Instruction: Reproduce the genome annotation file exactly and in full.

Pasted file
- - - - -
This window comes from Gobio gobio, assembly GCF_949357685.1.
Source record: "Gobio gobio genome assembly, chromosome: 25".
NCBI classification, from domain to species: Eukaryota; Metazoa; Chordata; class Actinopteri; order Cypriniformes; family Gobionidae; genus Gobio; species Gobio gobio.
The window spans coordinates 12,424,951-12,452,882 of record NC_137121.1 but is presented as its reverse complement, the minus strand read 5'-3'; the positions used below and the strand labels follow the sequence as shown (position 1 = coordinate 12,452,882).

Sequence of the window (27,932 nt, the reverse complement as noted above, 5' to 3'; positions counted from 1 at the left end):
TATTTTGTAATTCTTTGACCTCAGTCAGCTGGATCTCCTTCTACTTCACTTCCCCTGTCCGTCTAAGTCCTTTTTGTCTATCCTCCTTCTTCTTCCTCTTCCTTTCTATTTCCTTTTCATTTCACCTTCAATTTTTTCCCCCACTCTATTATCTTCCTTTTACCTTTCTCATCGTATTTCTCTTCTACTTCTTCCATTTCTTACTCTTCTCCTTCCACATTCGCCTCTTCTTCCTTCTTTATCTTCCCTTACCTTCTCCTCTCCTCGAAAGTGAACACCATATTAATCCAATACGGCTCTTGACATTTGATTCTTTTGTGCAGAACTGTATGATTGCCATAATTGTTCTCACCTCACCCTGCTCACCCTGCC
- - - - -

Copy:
This window comes from Gobio gobio, assembly GCF_949357685.1.
Source record: "Gobio gobio genome assembly, chromosome: 25".
NCBI classification, from domain to species: Eukaryota; Metazoa; Chordata; class Actinopteri; order Cypriniformes; family Gobionidae; genus Gobio; species Gobio gobio.
The window spans coordinates 12,424,951-12,452,882 of record NC_137121.1 but is presented as its reverse complement, the minus strand read 5'-3'; the positions used below and the strand labels follow the sequence as shown (position 1 = coordinate 12,452,882).

Sequence of the window (27,932 nt, the reverse complement as noted above, 5' to 3'; positions counted from 1 at the left end):
TATTTTGTAATTCTTTGACCTCAGTCAGCTGGATCTCCTTCTACTTCACTTCCCCTGTCCGTCTAAGTCCTTTTTGTCTATCCTCCTTCTTCTTCCTCTTCCTTTCTATTTCCTTTTCATTTCACCTTCAATTTTTTCCCCCACTCTATTATCTTCCTTTTACCTTTCTCATCGTATTTCTCTTCTACTTCTTCCATTTCTTACTCTTCTCCTTCCACATTCGCCTCTTCTTCCTTCTTTATCTTCCCTTACCTTCTCCTCTCCTCGAAAGTGAACACCATATTAATCCAATACGGCTCTTGACATTTGATTCTTTTGTGCAGAACTGTATGATTGCCATAATTGTTCTCACCTCACCCTGCTCACCCTGCC